Hello there! I'm Dr. Vinifera, or "Vinny" for short. Ask me your toughest wine questions, from the technical aspects of winemaking to the fine points of etiquette. I hope you find my answers educational and even amusing. Looking for a particular answer? Check my archive and my FAQs.
Dear Dr. Vinny,
What does it mean to say a wine’s palate or aromas are “healthy”?
—Sharon, Shenzhen, China
Terms used in tasting notes are typically used very similarly to how they are used outside of describing wine. So, a healthy note in a wine is a positive, indicating the wine is robust, fit, lively or even vigorous. Depending on the context and exactly how it’s used, it might mean that a wine is surprisingly healthy considering its age—an older wine still showing some vibrancy, for example.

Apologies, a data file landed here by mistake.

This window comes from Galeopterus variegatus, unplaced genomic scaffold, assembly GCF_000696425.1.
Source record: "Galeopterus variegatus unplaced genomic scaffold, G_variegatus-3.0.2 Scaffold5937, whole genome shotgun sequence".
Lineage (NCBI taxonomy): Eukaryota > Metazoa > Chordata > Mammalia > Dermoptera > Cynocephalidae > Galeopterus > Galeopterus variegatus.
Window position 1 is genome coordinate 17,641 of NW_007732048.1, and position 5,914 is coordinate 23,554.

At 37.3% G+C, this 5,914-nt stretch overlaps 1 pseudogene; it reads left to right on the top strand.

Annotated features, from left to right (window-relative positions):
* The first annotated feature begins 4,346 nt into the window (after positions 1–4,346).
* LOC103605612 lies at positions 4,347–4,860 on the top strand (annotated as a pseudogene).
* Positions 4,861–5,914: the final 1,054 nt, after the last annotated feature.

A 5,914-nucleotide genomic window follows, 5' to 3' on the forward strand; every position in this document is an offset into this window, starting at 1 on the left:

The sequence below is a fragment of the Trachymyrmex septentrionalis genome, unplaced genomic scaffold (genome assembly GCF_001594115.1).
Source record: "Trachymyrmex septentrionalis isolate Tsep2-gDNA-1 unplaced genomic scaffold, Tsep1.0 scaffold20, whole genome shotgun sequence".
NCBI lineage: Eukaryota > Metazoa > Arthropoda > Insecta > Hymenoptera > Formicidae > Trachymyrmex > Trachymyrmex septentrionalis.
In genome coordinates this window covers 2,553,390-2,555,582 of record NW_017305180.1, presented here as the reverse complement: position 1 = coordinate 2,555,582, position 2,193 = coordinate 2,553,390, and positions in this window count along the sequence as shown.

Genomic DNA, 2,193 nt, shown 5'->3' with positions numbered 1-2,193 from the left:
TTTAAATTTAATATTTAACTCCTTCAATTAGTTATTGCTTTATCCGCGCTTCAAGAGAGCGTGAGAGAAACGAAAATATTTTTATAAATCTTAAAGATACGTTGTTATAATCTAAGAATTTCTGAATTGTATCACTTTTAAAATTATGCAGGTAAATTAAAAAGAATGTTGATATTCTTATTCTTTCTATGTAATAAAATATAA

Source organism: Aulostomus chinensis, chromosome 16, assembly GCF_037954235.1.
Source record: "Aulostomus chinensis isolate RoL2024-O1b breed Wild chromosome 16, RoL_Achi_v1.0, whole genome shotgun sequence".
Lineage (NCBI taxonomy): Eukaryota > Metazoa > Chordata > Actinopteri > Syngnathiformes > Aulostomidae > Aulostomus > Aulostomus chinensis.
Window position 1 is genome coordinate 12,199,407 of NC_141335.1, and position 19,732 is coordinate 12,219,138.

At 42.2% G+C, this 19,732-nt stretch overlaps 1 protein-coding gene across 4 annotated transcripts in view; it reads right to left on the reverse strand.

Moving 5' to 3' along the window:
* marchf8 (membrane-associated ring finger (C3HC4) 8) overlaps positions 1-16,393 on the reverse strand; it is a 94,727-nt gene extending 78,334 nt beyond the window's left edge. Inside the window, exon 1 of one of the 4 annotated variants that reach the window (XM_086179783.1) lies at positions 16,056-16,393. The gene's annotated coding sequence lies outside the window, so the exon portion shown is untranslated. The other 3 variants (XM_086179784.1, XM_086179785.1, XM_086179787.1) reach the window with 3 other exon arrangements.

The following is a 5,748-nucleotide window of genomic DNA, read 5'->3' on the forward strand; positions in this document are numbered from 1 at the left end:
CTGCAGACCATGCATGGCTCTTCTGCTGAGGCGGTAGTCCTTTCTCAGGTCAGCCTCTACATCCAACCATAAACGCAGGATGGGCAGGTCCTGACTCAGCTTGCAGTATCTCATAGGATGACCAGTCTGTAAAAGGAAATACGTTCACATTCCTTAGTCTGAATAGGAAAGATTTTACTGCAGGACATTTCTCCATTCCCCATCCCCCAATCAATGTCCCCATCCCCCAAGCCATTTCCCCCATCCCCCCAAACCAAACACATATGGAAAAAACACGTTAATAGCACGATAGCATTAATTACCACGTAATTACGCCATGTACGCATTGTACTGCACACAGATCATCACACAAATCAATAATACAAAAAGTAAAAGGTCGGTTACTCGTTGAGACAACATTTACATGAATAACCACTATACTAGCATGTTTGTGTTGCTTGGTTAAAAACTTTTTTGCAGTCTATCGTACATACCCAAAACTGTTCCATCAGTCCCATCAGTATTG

I’ve also used the slang “healthy dose” in tasting notes, as in “this wine has a healthy dose of oak.” That’s still a positive note, in this case meaning that there is a noticeable amount of oak, but that it doesn’t interfere with the wine’s other elements.
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